Continued from part 1 Q: Is the budget for this program any less than the budget for the previous GT1 program, and if so, is this a right-place, right-time scenario for what's going on in the macro economy? Mark Kent: "As we went through...
Continued from part 1
Q: Is the budget for this program any less than the budget for the previous GT1 program, and if so, is this a right-place, right-time scenario for what's going on in the macro economy?
Mark Kent: "As we went through the bankruptcy process at General Motors, it forced us to make some very difficult decisions on a lot of different areas. We looked at every dollar we spent as a company on all of our promotional platforms, whether it was motorsports, football, basketball, or bass fishing. Anywhere we spent money, we took a hard look at it. A lot of our promotions in the past generated a positive return on investment. We'd invest money in these platforms to sell cars, and in the past all of those did that. But as we went through bankruptcy, it was no longer just good enough to generate a return on investment. We needed to stick with the platforms that generated a significant return on investment. Across all our portfolios, we made some significant reductions not only in the portfolios we participated in, but our investment in each. In the motorsports arena, we have reduced the portfolio. We have reduced support in various series, and we have eliminated support in various series.
"When it comes down to Corvette Racing, Corvette Racing is a motorsports platform that generates a significant return on investment for the company just on the number of vehicles we sell just by participating in the sport. That's not even looking at the ancillary benefits which Tadge talked about, with the benefit of taking what we learn on the street to the race track and vice versa. Corvette Racing is a platform we're sticking with. It's very valuable to the company, and we're looking forward to getting this new GT2 car on the track."
Q: Are you able to do this more efficiently than the GT1 program?
Mark Kent: "I'd have to say that historically everything we did within motorsports, we did very effectively and very efficiently. General Motors has historically won more championships each year than any other manufacturer. Based on what we believe the industry is spending in motorsports, we believe we're doing it more efficiently than any other manufacturer. We have some guiding principles here at General Motors, and one of them is 'We race to win.' If we can't win, we won't race. We believe we have the resources in place that are sufficient for us to win on the track."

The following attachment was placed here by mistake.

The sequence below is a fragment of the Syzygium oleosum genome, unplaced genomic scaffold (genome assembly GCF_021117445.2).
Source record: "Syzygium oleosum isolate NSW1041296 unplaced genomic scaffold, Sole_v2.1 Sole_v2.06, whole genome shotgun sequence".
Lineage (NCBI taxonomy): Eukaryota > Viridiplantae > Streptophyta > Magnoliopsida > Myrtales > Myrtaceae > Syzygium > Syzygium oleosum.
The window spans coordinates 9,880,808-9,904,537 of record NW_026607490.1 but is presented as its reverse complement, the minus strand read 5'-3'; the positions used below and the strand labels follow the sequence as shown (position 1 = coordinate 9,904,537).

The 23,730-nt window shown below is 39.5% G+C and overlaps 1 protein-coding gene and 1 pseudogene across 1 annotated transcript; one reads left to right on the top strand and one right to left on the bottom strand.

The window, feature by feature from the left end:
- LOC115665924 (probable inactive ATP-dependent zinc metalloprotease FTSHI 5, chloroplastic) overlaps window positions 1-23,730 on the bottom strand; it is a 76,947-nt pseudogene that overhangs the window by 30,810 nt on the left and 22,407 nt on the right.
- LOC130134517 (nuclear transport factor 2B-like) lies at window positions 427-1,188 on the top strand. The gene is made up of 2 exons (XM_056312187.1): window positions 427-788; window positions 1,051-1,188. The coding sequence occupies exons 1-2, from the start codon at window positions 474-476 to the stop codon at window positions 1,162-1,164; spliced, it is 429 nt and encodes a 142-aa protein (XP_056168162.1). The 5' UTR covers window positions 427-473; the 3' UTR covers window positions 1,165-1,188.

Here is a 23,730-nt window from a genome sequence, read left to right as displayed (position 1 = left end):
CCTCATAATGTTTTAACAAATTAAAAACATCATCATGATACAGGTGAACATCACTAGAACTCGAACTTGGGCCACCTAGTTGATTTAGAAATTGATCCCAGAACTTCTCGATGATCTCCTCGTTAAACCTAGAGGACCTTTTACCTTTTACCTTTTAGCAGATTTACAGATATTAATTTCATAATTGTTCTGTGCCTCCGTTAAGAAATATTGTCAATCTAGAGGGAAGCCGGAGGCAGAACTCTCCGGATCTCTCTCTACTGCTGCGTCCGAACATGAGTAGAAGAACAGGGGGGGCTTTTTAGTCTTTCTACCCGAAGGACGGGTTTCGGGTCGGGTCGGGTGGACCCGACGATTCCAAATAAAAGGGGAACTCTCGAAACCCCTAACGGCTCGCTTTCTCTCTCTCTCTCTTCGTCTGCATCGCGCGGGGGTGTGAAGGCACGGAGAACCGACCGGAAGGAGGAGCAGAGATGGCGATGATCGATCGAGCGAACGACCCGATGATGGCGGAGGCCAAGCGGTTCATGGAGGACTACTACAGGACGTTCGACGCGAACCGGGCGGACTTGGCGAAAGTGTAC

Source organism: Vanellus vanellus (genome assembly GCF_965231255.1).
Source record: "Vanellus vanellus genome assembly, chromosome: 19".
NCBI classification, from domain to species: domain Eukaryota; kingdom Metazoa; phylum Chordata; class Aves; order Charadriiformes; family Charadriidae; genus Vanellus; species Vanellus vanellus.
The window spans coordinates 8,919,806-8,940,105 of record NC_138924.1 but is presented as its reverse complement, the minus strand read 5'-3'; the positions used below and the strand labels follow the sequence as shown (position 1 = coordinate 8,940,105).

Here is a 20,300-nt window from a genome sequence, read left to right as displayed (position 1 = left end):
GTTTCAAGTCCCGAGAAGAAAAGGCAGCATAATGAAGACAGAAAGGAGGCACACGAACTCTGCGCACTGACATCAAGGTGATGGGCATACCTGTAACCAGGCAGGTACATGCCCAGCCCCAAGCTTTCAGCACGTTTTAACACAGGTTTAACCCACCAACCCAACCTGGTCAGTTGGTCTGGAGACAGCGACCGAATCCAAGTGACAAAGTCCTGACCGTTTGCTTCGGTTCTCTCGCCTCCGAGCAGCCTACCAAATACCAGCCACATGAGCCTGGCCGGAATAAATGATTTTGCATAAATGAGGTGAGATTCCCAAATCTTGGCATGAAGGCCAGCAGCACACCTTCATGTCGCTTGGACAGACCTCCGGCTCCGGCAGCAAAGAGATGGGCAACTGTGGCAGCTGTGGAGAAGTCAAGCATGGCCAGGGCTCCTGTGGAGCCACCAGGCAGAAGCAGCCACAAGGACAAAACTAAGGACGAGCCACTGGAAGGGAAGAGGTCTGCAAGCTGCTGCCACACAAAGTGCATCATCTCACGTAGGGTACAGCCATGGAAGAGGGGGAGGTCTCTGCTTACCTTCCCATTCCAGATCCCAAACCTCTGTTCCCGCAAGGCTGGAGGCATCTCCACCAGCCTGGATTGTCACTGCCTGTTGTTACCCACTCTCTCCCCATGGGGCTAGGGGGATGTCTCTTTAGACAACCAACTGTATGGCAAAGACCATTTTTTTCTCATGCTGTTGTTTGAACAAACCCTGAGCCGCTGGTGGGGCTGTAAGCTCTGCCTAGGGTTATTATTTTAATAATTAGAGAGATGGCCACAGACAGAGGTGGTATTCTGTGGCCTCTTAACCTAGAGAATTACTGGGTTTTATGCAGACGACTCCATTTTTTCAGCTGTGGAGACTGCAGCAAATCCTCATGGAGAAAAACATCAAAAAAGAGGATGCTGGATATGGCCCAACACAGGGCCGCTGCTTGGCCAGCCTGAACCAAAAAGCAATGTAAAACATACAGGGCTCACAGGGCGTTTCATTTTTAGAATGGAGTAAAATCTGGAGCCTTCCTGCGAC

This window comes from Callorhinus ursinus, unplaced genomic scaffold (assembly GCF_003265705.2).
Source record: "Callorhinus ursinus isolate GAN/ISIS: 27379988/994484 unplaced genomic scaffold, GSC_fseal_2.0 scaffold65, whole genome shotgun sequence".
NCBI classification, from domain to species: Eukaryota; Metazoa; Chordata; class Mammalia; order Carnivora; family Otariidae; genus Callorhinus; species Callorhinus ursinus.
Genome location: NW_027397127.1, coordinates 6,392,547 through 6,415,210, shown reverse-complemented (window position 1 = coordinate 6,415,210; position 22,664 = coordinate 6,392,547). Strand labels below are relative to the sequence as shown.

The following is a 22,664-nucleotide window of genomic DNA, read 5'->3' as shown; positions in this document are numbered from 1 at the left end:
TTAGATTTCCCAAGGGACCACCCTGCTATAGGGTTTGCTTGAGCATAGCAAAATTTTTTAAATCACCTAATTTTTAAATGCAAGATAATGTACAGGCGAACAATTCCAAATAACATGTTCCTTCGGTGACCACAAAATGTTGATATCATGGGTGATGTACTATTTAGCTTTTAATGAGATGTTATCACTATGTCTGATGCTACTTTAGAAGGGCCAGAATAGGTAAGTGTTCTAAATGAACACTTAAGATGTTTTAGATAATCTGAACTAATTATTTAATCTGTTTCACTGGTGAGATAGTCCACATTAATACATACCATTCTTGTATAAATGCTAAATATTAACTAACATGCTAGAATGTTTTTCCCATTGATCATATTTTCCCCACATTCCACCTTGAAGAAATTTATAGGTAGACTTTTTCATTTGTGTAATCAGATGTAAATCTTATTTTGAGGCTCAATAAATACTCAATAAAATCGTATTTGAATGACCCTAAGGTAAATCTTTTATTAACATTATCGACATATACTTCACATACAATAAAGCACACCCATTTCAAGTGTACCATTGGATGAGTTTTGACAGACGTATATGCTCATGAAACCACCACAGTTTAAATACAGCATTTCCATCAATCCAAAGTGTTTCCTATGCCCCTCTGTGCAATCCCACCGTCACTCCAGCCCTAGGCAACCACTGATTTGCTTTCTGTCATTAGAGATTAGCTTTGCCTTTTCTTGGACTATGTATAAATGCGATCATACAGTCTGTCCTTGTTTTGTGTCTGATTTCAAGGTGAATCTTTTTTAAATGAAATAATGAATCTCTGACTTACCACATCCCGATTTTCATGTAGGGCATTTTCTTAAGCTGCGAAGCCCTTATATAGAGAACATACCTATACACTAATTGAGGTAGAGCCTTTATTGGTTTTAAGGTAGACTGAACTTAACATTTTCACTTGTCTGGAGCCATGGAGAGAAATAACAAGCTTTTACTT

Q: With an opportunity to change things over in the ALMS and NASCAR Nationwide Series, why aren't you running the Camaro except in the Koni Challenge?
Mark Kent: "We've looked at racing the Camaro, and one thing that we do not want to do is to force a car where it shouldn't be. As we looked at NASCAR, for example, we took a very hard look at running the Camaro in the Nationwide Series. That was a request made of us by NASCAR. We've had a tremendous partnership with NASCAR, so we took a very hard look at it. At the end of the day, because of the quest for very close competition and the need to have templated bodies in that series, we just felt that by forcing the Camaro into the Nationwide templates, we were compromising the lines of an iconic car. At the end of the day, we could not get the Camaro in the Nationwide Series to satisfy our requirements.
"We are looking at it in other series. The Koni Challenge Series, for example, where the body is production, that's a slam dunk. There are some applications for it in drag racing -- Stock, Super Stock, we're looking forward to seeing it on the NHRA circuit. Other than that, we don't see any need to push the Camaro in the motorsports arena. There are other areas for us to promote the Camaro. The V6 gets tremendous fuel economy, and we need to find ways to take our marketing dollars around the Camaro and expand the customer base beyond the pure motorsports enthusiast."
Q: Johnny, could you address the competition aspect of going into a class full of Porsches, Ferraris, and BMWs? Does that put more of the focus on the team aspect of a two-car effort?
Johnny O'Connell: "Very much so. The cars' lap times might be a little slower, but if you look at the resumes of the drivers (in GT2), they are every bit as strong as those in the prototypes. You have some brilliant drivers competing there and some very strong teams with a ton of experience. When I look at our effort, it's the personnel who make the difference. This is an American team, built by American engineers and America's best. We're still going to be running E85, so we are approaching things intelligently and with concern for everything that's going on. The Green Challenge is one of the things that attracts manufacturers to the American Le Mans Series, forcing that technology forward to benefit production cars.
"Getting back to your question, we're totally excited about it. I challenge anybody to beat us in a pit stop competition. When we were doing the Klein Tools Pit Stop Challenge, every year it was Corvette Racing, either the 3 car or the 4 car. Again, our team is so prepared in all aspects. Strategy-wise, we now find ourselves in a situation where we might not have in the past changed strategies, one car versus another. Now we can do that in this category to try to jump ahead, and pull a Penske-type win that he was always so brilliant at doing. So I think that we're pretty comfortable with our driver lineups and where we all stand relative to the other competitors, but you look at GT2 and see how close everybody runs. The four of us regular guys are very excited about it, and the crew guys are totally excited about it. I don't think they'll probably mind if a car comes back every now and then with a tire mark on it. We're going to have to push hard and drive aggressively to be successful. All of us are very excited about doing that."